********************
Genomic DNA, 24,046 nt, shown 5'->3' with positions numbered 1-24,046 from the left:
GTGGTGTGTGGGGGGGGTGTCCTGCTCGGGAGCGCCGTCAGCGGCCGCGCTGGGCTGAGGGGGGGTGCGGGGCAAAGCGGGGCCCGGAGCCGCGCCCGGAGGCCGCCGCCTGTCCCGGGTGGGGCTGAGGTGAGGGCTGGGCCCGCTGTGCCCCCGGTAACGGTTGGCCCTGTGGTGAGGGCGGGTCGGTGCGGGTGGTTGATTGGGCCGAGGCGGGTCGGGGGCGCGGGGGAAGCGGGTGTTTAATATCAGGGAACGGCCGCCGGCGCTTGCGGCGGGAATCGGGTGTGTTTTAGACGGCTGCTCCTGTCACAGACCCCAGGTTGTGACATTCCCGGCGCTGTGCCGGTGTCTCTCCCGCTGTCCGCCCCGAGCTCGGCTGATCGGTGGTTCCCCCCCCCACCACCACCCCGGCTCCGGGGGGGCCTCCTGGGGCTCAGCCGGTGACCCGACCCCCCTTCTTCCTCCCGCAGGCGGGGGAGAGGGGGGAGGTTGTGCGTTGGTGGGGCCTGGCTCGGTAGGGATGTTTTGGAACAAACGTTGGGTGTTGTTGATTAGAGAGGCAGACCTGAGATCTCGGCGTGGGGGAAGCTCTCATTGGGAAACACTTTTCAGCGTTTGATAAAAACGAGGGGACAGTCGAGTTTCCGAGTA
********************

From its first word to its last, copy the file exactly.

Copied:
Genomic DNA, 24,046 nt, shown 5'->3' with positions numbered 1-24,046 from the left:
GTGGTGTGTGGGGGGGGTGTCCTGCTCGGGAGCGCCGTCAGCGGCCGCGCTGGGCTGAGGGGGGGTGCGGGGCAAAGCGGGGCCCGGAGCCGCGCCCGGAGGCCGCCGCCTGTCCCGGGTGGGGCTGAGGTGAGGGCTGGGCCCGCTGTGCCCCCGGTAACGGTTGGCCCTGTGGTGAGGGCGGGTCGGTGCGGGTGGTTGATTGGGCCGAGGCGGGTCGGGGGCGCGGGGGAAGCGGGTGTTTAATATCAGGGAACGGCCGCCGGCGCTTGCGGCGGGAATCGGGTGTGTTTTAGACGGCTGCTCCTGTCACAGACCCCAGGTTGTGACATTCCCGGCGCTGTGCCGGTGTCTCTCCCGCTGTCCGCCCCGAGCTCGGCTGATCGGTGGTTCCCCCCCCCACCACCACCCCGGCTCCGGGGGGGCCTCCTGGGGCTCAGCCGGTGACCCGACCCCCCTTCTTCCTCCCGCAGGCGGGGGAGAGGGGGGAGGTTGTGCGTTGGTGGGGCCTGGCTCGGTAGGGATGTTTTGGAACAAACGTTGGGTGTTGTTGATTAGAGAGGCAGACCTGAGATCTCGGCGTGGGGGAAGCTCTCATTGGGAAACACTTTTCAGCGTTTGATAAAAACGAGGGGACAGTCGAGTTTCCGAGTA